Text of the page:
DETROIT – A world-renowned Detroit interventional cardiologist specializing in catheter-based treatment of heart blockages is the only US doctor performing a live procedure during a 14-hour marathon of cases taking place around the world on July 9.
CTO Live Aid is designed to fundraise for the International Red Cross while providing invaluable training to cardiologists around the world. Thirteen cardiologists at 12 hospitals have been invited to participate in the event, which was conceived by cardiologists in Milan, Italy.
“It’s an honor to be asked to participate in such a high-profile event,” said Dr. Khaldoon Alaswad, director of the Catheterization Laboratory at Henry Ford Hospital in Detroit. “We’re showcasing the advanced work done at Henry Ford Hospital, sharing techniques with cardiologists around the globe. We’ll all learn from each other, with a common goal to save and improve the lives of our patients.”
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Cardiologists spend a good portion of their time staying current on the latest techniques, including traveling to other hospitals or conferences to learn from each other. Live cases are typically part of these conferences. Cardiologists sit in a conference hall, moderators sit up front, and they watch and discuss livestreams of cases going on, typically across the country.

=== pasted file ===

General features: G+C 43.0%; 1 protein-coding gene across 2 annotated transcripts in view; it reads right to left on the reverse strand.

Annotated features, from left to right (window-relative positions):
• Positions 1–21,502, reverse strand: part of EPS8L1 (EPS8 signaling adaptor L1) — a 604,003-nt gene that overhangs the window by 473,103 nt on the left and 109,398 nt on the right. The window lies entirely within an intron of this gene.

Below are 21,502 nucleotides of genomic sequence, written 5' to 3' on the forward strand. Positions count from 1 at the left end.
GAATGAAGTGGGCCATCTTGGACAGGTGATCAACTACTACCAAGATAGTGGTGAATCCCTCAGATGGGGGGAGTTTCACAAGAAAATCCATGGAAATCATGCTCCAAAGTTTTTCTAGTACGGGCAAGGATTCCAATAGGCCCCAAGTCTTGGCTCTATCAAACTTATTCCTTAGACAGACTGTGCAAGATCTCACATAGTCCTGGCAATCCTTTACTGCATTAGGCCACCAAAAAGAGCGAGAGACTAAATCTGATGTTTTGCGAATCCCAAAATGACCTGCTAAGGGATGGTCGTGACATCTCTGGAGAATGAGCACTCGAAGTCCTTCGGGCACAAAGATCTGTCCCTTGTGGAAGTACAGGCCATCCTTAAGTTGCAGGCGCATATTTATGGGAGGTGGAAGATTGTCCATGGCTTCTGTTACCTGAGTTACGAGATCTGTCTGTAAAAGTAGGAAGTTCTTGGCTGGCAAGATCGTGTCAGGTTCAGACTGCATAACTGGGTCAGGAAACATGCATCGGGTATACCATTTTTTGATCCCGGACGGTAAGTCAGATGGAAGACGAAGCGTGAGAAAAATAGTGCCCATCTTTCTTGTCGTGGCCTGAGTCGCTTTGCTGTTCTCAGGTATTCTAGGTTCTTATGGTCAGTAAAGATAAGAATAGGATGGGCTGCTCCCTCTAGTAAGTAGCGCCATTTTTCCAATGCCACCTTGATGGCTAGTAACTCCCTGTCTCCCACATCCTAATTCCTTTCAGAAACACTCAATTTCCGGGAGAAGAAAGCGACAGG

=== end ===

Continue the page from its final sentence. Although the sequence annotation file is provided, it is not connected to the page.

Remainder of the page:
That ended with COVID. Few are travelling and fewer congregate, with the threat of COVID-19. The Live Aid event will reboot this type of educational endeavor, with an online livestream from 13 different cardiologists performing cases one after another.
All of the cardiologists are Chronic Total Occlusion (CTO) specialists, using miniature catheters and wires to break through totally blocked coronary arteries. The technique improves the patients’ quality of life and allows them to avoid open heart surgery. CTO blockage success is typically 60-70%; Dr. Alaswad is successful in approximately 93% of cases, according to most recent data.
“We are a very busy program at Henry Ford Hospital, so we have plenty of opportunity to achieve success for our patients,” he said. “In 2019, we performed 1200 cases; 220 of those were CTO procedures. But we know that there are plenty more people out there who might benefit from this catheter-based approach.”
Cardiologists participating in the July 9 event also include:
• Jacopo A. Oreglia, Milan, Italy
• Alexandre Avran, Nancy, France
• Mohaned Egred, Newcastle upon Tyne, United Kingdom
• Gabriele L. Gasparini , Milan, Italy
• Omer Goktekin, Istanbul, Turkey
• Arun Kalyanasundaram, Chennai, India
• Paul Hsien-Li Kao, Taipei, Taiwan
• Dante Lindefjeld, Santiago, Chile
• Kambis Mashayekhi, Bad Krozingen, Germany
• Khalid Tammam, Jeddah, Saudi Arabia
• Joao Tinoco de Paula, Linhares, Brazil
• Masahisa Yamane, Sayama City, Japan
The Live Aid event is viewable online only by healthcare professionals. All patients have given permission for their case to be shared during the live event. The event is sponsored by Humanitas Research Hospital in Milan, one of the most advanced research hospitals in Europe, and a number of cardiology device and equipment manufacturers.